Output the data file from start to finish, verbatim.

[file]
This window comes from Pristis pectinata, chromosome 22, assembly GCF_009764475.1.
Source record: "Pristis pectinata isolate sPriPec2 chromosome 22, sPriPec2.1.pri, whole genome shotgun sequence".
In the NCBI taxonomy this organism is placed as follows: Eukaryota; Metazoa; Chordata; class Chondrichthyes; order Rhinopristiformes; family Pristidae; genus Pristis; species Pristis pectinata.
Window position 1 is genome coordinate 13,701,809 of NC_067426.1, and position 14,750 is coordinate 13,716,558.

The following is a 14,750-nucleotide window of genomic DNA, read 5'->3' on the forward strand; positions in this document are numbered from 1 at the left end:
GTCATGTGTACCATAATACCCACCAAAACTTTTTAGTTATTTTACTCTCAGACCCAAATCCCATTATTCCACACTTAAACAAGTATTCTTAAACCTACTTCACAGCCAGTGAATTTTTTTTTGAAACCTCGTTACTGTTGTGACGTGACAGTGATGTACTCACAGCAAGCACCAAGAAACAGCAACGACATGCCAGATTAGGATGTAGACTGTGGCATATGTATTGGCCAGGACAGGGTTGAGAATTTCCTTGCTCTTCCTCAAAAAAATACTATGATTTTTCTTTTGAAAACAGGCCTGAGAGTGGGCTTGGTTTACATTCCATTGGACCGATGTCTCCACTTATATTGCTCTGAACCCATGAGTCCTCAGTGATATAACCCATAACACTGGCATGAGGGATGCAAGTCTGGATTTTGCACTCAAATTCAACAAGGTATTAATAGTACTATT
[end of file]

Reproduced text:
This window comes from Pristis pectinata, chromosome 22, assembly GCF_009764475.1.
Source record: "Pristis pectinata isolate sPriPec2 chromosome 22, sPriPec2.1.pri, whole genome shotgun sequence".
In the NCBI taxonomy this organism is placed as follows: Eukaryota; Metazoa; Chordata; class Chondrichthyes; order Rhinopristiformes; family Pristidae; genus Pristis; species Pristis pectinata.
Window position 1 is genome coordinate 13,701,809 of NC_067426.1, and position 14,750 is coordinate 13,716,558.

The following is a 14,750-nucleotide window of genomic DNA, read 5'->3' on the forward strand; positions in this document are numbered from 1 at the left end:
GTCATGTGTACCATAATACCCACCAAAACTTTTTAGTTATTTTACTCTCAGACCCAAATCCCATTATTCCACACTTAAACAAGTATTCTTAAACCTACTTCACAGCCAGTGAATTTTTTTTTGAAACCTCGTTACTGTTGTGACGTGACAGTGATGTACTCACAGCAAGCACCAAGAAACAGCAACGACATGCCAGATTAGGATGTAGACTGTGGCATATGTATTGGCCAGGACAGGGTTGAGAATTTCCTTGCTCTTCCTCAAAAAAATACTATGATTTTTCTTTTGAAAACAGGCCTGAGAGTGGGCTTGGTTTACATTCCATTGGACCGATGTCTCCACTTATATTGCTCTGAACCCATGAGTCCTCAGTGATATAACCCATAACACTGGCATGAGGGATGCAAGTCTGGATTTTGCACTCAAATTCAACAAGGTATTAATAGTACTATT